ANSWERING the question of whether Holyrood can hold an independence referendum without Westminster consent is of “exceptional importance”, the Supreme Court has been told.

Five justices, including the Court president, the Scottish judge Lord Reed, began hearing arguments today about whether a draft Referendum Bill can proceed. 

Nicola Sturgeon has said that if it can go ahead legally, she will hold Indyref2 on 19 October 2023.

If not, she will fight the next general election as a "de facto" referendum on the single question of independent.

The Scottish Government’s most senior law officer, the Lord Advocate Dorothy Bain KC, began making her arguments after a short introductory statement from Lord Reed.

He set out the function of the court and said it would likely be “some months” before a decision was delivered.

Two days have been set aside for the hearing at the Supreme Court in London, with the UK Government expected to respond on Wednesday.

The justices have been asked to decide whether the Bill relates to “reserved matters” – meaning it is outwith Holyrood’s competence.

Ms Bain said it was “necessary” and “in the public interest” that the question of legislative competence was answered by the court.

She said a majority of Scottish MPs were elected in 2019, and MSPs in 2021, on manifesto commitments to hold a further referendum.


“The issue of Scottish independence is a live and significant one in Scottish electoral politics and the Scottish Government wish to introduce a Bill in the Scottish Parliament to provide for the holding of a referendum,” she said.

Ms Bain later discussed arguments around the legality of an independence referendum.

She referred to comments made in Westminster regarding the Scotland Act of 1998, as well as the views of legal academics.

The referendum proposed by the Scottish Government was “non self-executing”, she said.

She told the court: “That was the case in the Scottish Independence Referendum Act 2013, which provided for a referendum on independence.

“It was a position adopted by the Westminster Parliament in the European Union Referendum Act 2015. And it is the position in respect of the draft Bill.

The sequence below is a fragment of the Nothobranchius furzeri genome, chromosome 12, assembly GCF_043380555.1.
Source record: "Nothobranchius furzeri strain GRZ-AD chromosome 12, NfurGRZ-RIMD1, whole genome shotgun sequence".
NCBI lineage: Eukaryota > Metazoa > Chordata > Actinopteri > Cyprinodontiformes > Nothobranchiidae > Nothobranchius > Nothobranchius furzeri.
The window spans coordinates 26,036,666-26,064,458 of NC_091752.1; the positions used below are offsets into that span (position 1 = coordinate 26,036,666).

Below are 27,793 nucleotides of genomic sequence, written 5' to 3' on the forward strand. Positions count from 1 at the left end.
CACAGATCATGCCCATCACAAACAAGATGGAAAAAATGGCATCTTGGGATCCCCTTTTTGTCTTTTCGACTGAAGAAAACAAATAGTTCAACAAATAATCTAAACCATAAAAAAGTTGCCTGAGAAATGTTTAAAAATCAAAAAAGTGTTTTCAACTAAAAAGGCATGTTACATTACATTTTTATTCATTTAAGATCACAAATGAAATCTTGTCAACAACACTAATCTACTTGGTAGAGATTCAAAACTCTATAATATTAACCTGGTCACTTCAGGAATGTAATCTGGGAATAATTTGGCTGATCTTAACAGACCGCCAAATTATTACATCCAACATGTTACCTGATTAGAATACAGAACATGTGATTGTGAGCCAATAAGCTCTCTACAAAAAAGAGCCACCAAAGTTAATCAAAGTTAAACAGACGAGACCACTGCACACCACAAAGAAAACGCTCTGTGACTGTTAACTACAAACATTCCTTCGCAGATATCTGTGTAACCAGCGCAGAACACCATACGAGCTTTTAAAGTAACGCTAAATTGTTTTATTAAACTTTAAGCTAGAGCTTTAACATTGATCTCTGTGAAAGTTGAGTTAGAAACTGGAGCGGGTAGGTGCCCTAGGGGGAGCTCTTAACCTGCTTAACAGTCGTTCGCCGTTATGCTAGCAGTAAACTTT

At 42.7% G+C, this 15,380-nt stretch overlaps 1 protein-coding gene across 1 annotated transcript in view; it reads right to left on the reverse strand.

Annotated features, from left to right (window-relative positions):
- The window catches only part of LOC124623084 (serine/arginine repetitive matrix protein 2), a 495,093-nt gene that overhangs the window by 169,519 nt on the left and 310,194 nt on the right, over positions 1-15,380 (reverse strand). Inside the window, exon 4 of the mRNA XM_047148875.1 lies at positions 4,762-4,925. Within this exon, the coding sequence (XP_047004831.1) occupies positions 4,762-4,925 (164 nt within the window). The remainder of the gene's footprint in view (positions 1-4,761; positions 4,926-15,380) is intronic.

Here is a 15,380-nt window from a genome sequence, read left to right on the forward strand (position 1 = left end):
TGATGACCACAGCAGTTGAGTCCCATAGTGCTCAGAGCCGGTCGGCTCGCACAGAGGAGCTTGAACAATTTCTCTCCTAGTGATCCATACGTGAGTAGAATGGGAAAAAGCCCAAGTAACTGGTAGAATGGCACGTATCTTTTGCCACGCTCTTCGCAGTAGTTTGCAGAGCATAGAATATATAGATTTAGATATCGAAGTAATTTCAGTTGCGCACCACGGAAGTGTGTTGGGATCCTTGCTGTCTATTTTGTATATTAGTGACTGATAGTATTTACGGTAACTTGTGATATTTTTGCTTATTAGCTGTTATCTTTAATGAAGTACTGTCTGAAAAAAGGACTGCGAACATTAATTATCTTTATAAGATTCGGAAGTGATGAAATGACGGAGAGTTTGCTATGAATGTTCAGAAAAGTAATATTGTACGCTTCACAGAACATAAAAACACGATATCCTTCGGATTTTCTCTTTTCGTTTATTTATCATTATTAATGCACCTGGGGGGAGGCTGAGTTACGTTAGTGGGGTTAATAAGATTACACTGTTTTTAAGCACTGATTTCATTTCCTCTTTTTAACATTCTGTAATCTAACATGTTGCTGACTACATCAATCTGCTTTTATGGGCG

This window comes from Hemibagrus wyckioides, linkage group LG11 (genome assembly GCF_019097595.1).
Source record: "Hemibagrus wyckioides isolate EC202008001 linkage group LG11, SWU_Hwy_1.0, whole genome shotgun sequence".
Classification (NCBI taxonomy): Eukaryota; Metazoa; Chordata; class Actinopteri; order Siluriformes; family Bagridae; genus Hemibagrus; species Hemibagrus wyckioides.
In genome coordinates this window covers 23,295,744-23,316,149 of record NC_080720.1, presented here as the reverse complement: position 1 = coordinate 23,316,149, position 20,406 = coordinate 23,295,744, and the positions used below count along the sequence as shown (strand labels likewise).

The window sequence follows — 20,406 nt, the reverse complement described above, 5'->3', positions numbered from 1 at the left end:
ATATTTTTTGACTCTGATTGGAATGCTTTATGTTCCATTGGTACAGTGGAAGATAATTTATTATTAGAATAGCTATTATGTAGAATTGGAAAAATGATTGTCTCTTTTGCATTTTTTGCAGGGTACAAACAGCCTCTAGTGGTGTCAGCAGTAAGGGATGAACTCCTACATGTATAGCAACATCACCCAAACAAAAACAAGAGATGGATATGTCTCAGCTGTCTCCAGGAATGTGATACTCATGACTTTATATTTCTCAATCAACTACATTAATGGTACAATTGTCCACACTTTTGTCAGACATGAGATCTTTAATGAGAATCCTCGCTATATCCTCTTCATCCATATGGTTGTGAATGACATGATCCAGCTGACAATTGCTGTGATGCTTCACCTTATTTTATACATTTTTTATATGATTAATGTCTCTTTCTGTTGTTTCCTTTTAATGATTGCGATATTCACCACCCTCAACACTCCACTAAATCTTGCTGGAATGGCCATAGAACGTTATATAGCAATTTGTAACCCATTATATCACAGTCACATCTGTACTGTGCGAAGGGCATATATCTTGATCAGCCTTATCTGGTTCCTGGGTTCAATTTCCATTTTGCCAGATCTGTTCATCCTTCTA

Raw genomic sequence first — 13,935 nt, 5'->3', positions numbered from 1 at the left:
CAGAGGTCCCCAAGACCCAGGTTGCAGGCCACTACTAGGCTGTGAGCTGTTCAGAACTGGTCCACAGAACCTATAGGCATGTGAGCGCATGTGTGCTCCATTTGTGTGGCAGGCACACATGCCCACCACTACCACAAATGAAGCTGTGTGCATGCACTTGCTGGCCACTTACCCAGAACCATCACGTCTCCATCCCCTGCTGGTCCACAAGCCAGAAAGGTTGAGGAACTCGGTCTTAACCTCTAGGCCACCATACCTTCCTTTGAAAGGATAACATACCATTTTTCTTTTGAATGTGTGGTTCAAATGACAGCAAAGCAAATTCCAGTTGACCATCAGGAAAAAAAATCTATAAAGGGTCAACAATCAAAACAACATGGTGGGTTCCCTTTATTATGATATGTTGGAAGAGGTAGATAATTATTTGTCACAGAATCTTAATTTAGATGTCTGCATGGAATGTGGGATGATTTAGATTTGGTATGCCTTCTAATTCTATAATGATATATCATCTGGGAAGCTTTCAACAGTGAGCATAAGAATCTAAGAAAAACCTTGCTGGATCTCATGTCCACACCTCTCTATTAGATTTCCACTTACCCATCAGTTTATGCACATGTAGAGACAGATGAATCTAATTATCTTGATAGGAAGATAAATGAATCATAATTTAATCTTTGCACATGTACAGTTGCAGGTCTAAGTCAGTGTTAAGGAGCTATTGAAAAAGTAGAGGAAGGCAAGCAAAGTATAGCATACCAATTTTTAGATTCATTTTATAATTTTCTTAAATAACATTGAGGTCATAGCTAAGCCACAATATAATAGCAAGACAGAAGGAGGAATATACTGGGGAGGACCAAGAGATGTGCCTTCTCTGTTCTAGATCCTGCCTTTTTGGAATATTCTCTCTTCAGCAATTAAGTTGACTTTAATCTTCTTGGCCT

“A non self-executing referendum invariably has political consequences, but in law, it has no effect. They are entirely advisory.”

The Lord Advocate later said that without a ruling from the Supreme Court to resolve the issue of whether Holyrood has the legal power to bring forward a referendum Bill, she would not be able to “clear” the introduction of such a Bill herself.

She said there was a “genuine issue” that was unresolved, adding: “The issue is one of exceptional importance to the people of Scotland and the UK.”

The Lord Advocate also said there was a “risk” that a referendum bill could be introduced by an individual member of the Scottish Parliament, and said this underlined the need for a ruling from the court on the legal issues.

She also said the circumstances which led to the case were “highly exceptional”.

She rejected arguments by the Advocate General for Scotland, who represents the UK Government, that the Supreme Court should refuse to determine the referendum case because it was “advisory, abstract, hypothetical” and “premature”.

She told the justices: “It’s simply not the correct characterisation of the reference”.

She said a Lord Advocate should not be the “ultimate arbiter” on the issue.

The Lord Advocate went on to argue that the Scottish Government’s draft Bill for an independence referendum is within Holyrood’s legislative competence.

She said: “Holding a referendum is not a reserved matter.”

Nobody disputed that the Referendums (Scotland) Act 2020, which set out provisions for the conduct and regulation of referendums, was within Holyrood’s legislative competence, she said.

Earlier, Lord Reed told those following the hearing that it was likely to be “some months” before justices gave their ruling.

He said that “despite the political context” of the case, the issues the court had to consider were “limited to technical questions of law”.

The first is whether the court should have jurisdiction over the case and, if it does, how it should answer the question over whether or not the proposed referendum Bill relates to “reserved matters” and is outside the Scottish Parliament’s legislative competence.

“The court will decide them by applying legal principle,” Lord Reed said.

He said justices had “more than 8,000 pages of written material to consider”.

Lord Reed added: “It is likely to be some months before we give our judgment.”